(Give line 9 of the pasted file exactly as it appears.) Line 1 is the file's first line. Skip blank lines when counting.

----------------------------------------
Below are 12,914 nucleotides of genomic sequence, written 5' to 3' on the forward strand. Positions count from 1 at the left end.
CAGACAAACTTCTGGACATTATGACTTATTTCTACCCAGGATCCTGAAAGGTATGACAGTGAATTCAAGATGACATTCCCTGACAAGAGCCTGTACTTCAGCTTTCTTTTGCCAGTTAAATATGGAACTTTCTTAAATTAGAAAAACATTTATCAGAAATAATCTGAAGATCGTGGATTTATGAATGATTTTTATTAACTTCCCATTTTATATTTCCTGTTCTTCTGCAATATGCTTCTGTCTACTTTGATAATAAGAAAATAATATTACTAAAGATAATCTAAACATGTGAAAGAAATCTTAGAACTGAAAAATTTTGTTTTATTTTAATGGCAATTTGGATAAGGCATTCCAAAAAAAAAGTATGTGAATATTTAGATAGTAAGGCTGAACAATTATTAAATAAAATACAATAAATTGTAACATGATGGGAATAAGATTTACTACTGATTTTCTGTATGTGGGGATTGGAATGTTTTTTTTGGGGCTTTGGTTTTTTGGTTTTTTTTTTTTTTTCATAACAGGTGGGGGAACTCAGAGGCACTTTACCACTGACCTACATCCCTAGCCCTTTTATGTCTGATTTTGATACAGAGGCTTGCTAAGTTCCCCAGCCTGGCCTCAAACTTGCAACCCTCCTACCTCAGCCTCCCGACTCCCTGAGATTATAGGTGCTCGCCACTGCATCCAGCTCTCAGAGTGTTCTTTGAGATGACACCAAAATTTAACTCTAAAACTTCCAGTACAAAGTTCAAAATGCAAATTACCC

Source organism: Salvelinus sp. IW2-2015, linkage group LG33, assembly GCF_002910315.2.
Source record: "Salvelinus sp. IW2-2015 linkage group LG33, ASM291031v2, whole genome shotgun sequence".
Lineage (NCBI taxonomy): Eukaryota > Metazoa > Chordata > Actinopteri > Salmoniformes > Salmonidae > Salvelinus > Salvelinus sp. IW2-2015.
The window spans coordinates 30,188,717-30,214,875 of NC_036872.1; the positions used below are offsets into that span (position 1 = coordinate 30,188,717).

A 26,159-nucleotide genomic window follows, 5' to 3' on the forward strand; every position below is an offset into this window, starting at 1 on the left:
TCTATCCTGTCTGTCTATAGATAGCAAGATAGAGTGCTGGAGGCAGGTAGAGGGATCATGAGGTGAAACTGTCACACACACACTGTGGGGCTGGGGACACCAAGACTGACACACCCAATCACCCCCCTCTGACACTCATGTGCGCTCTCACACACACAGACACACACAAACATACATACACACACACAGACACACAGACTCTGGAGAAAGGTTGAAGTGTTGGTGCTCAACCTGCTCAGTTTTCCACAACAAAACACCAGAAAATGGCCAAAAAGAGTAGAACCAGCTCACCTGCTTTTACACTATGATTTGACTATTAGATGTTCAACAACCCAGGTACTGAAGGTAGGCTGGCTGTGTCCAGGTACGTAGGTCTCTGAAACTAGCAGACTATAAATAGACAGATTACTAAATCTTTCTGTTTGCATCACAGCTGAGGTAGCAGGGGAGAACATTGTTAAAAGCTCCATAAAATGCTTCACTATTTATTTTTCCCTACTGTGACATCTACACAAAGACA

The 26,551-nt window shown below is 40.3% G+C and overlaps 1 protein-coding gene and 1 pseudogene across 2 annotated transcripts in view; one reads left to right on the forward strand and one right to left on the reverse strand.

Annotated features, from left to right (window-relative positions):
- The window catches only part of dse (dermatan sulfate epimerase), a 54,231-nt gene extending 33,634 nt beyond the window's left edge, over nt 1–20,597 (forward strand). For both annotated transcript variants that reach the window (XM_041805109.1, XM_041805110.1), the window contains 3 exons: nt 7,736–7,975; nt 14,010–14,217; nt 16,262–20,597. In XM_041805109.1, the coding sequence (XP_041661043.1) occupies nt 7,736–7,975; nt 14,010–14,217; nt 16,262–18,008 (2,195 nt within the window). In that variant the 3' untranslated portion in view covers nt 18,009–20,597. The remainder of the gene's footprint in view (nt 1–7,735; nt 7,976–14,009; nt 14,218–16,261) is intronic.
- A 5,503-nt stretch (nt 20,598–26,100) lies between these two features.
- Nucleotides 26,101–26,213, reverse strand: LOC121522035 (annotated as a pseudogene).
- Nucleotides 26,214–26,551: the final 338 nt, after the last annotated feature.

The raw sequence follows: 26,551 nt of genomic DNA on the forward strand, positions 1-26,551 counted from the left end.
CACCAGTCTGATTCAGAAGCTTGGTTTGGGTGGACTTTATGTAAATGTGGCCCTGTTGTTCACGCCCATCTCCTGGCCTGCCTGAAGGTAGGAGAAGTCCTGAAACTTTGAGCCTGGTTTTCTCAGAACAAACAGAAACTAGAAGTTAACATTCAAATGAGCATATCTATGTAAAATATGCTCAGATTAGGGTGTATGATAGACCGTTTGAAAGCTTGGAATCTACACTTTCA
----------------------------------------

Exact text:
The 26,551-nt window shown below is 40.3% G+C and overlaps 1 protein-coding gene and 1 pseudogene across 2 annotated transcripts in view; one reads left to right on the forward strand and one right to left on the reverse strand.